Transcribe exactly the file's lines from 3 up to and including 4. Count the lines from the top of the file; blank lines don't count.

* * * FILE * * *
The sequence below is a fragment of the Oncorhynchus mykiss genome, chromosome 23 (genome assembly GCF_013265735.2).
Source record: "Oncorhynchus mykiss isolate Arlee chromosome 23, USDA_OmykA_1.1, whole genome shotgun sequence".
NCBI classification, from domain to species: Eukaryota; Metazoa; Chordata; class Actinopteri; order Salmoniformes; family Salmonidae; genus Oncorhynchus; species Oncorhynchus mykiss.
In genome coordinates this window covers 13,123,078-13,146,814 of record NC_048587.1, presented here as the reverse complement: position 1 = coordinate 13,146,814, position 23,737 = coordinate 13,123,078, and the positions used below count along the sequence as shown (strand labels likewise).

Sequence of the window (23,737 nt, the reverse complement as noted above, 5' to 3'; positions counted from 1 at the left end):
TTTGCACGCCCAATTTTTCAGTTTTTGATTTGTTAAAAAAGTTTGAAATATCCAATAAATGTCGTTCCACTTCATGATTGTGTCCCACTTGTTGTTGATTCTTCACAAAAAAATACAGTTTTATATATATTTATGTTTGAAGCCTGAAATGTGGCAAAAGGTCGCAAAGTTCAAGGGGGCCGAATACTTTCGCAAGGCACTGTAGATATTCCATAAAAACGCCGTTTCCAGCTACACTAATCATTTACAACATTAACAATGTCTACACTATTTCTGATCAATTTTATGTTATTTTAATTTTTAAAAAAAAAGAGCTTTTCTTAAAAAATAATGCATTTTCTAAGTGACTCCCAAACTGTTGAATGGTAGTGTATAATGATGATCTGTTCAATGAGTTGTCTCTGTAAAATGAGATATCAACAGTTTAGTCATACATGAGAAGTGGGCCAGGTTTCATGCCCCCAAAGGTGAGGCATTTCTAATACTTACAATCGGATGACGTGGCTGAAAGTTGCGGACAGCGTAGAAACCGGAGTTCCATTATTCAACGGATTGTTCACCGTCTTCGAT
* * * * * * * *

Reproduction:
NCBI classification, from domain to species: Eukaryota; Metazoa; Chordata; class Actinopteri; order Salmoniformes; family Salmonidae; genus Oncorhynchus; species Oncorhynchus mykiss.
In genome coordinates this window covers 13,123,078-13,146,814 of record NC_048587.1, presented here as the reverse complement: position 1 = coordinate 13,146,814, position 23,737 = coordinate 13,123,078, and the positions used below count along the sequence as shown (strand labels likewise).